What (if anything) makes a cover letter effective?

While I will go on to say what makes the most effective cover letter, it is important to remember that your short story will speak for itself. The ‘greatness’ of a cover letter may slightly colour the editor’s preconceptions and help to either add or detract from how memorable your writing is, but shouldn’t have any bearing on the acceptance or rejection of the piece (and, if it does, it is a reflection on the editor of the publication you are submitting to rather than any reflection on you).

Why even have a cover letter, then? Well, it is a good chance to give the publication key information about you, should you be accepted. It is also important to show that you know about them and have judged that your writing is a good fit: This will put them in an all-important positive frame of mind from the very start of reading your work, and may well make you more memorable.

We have compiled a Do and Don’t list for you to consider. However, we have kept this list short and sweet because spending time on your actual writing is more important. That said, from the Don’t list it is clear that there are a lot of cover letters that make writers appear pretentious: the biggest pitfall we can see.


  1. Include why you are writing to that particular publication. This will tell the editor immediately why you are submitting to them. It shows you have done your research and aren’t just submitting a blanket round – so it is worth their while reading your story. As we said in Know What an Editor Wants Without Stalking Them, this is not about writing specifically for a magazine, but knowing that your work is well suited.  
  2. Keep it short: at Firewords we ask for a full bio once we have made the decision to publish, so at this stage you don’t have to write much at all. Your chance will come on publication.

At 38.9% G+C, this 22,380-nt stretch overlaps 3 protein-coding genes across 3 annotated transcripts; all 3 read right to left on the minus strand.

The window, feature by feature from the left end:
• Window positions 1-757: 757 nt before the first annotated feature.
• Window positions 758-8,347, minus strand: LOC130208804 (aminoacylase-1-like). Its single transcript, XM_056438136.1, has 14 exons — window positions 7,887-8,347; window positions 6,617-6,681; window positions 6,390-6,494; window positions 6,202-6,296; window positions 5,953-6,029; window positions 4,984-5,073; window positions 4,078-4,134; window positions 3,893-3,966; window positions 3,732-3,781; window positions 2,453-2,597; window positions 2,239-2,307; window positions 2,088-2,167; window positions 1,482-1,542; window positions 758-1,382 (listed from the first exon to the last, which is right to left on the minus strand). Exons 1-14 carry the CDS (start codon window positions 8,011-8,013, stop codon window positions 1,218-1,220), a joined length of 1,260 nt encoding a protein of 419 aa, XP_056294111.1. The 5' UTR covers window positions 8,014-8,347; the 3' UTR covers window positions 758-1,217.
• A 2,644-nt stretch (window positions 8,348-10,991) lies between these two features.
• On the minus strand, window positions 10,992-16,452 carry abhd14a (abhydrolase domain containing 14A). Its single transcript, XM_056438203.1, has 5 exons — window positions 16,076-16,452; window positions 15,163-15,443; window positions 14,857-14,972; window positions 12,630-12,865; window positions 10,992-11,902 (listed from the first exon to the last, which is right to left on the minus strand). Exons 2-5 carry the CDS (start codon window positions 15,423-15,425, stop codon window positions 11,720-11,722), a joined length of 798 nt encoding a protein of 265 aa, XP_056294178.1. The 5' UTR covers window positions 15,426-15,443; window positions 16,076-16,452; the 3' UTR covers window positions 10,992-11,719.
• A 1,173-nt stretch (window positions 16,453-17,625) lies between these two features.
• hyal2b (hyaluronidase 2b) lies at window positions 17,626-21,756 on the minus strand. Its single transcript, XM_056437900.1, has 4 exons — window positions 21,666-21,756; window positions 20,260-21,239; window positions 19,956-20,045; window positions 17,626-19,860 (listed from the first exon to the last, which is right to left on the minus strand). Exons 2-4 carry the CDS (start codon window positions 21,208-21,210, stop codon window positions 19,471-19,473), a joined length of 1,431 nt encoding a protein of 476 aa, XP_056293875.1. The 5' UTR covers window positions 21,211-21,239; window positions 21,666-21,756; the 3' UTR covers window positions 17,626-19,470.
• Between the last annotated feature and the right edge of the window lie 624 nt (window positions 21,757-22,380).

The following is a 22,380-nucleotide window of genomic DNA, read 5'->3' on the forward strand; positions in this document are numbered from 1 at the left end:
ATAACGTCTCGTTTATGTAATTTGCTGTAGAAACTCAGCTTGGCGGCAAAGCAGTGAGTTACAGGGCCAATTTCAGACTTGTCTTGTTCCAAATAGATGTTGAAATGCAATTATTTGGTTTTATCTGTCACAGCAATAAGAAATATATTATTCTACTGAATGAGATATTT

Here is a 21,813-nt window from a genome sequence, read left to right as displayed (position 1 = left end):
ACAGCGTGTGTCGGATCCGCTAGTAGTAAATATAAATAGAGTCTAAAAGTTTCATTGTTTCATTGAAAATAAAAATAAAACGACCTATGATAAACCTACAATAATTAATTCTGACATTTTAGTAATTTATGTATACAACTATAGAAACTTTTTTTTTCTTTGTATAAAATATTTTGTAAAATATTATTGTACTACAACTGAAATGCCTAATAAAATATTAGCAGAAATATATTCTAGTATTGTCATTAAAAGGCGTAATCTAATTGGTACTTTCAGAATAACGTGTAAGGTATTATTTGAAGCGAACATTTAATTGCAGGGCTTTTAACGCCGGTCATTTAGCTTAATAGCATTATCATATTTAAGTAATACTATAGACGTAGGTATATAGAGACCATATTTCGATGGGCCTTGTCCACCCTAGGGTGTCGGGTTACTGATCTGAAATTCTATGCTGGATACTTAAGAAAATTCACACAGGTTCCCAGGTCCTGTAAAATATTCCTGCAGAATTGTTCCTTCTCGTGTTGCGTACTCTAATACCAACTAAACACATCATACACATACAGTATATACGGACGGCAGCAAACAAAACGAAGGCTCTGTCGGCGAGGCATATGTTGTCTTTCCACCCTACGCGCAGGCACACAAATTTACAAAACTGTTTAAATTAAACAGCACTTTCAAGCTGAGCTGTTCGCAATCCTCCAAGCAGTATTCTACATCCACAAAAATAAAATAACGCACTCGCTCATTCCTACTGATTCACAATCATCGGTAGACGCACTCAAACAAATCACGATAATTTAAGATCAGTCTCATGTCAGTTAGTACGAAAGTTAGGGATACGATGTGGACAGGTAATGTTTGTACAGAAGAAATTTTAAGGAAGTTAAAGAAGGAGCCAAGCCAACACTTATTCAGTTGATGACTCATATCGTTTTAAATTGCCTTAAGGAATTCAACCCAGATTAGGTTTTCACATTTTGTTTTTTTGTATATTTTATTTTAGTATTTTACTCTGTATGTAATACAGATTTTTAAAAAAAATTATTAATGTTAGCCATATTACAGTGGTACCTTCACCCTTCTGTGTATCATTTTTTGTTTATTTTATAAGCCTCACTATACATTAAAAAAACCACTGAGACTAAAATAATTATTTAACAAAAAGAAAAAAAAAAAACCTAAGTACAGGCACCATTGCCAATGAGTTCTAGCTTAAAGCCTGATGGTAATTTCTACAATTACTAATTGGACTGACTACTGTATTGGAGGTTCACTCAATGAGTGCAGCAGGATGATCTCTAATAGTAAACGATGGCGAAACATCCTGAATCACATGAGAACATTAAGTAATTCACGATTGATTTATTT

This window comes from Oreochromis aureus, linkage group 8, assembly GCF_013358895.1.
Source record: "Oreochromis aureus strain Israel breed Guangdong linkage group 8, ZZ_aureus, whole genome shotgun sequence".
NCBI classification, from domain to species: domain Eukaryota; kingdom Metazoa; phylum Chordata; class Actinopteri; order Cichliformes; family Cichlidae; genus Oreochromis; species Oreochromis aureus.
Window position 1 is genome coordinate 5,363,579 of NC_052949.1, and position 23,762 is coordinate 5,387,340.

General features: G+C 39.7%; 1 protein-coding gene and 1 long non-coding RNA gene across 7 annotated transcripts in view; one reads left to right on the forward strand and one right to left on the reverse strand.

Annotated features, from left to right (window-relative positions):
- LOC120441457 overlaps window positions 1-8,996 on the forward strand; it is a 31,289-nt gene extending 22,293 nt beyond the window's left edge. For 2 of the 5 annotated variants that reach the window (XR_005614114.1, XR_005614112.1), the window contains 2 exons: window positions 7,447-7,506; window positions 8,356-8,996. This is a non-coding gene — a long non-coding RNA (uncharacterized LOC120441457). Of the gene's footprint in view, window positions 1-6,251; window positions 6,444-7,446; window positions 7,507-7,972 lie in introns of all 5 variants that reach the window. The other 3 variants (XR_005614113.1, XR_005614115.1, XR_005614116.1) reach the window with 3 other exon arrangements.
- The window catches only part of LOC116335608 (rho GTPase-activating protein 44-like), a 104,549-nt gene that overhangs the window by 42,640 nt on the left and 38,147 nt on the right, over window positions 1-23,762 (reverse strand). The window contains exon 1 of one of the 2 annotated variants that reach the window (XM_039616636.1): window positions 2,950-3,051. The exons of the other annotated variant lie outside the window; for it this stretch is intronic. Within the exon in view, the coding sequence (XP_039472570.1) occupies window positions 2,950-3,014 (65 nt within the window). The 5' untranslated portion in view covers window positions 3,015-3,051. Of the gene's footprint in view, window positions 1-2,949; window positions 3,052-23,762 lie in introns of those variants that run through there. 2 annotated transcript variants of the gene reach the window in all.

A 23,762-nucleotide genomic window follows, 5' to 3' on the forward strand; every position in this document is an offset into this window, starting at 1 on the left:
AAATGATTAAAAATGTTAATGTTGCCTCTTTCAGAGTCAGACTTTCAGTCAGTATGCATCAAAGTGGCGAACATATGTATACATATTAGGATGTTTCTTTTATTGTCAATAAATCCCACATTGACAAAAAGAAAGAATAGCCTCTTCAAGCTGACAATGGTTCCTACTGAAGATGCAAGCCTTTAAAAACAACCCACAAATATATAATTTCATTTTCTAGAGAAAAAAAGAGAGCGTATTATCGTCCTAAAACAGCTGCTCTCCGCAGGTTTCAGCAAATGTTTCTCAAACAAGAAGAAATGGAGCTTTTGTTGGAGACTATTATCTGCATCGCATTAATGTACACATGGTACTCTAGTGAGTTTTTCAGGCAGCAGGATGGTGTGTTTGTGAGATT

3. Feel free to include a snippet of information that is funny or interesting about you. If it is something that really jumps off the page, even if it is not unique to you but is just written about in an interesting way, then an editor is more likely to remember you. If you are in a race to be published against a few other writers then it may make you stand out. They should always base their judgements on the writing within the story, not the cover letter, but you will already have grabbed their attention which can only be a good thing.


  1. Labour your past publication credits. We receive many cover letters that list all the places that a writer has been published and we rarely read them as they are too common, don’t tell us about the quality of writing in the piece being submitted, and can make the writer look pretentious.
  2. Give your life story. The interesting snippet of information described above should be just that – a snippet. Think of an editor skimming many cover letters. These cover letters are not the pieces of writing that will appear in the magazine so are not the main focus of the editor’s attention. Too much detail can appear at best boring and at worst pretentious.
  3. Write in the third person. You may choose to write in the third person in your biography if you get published. However, the cover letter is different. This is between you and the editor. The third person makes us feel detached from the writer whereas, at this stage, we want to get to know them on real terms and feel an affiliation with them.
  4. Elaborate on or explain your story. The piece of writing should stand on its own without any extra information. If you feel the need to explain something to the editor, perhaps the piece isn’t quite ready for publication.

To sum up, cover letters are not that important and some publications even do blind reading (where the submitter info is never even read), so don't sweat it and concentrate your efforts elsewhere.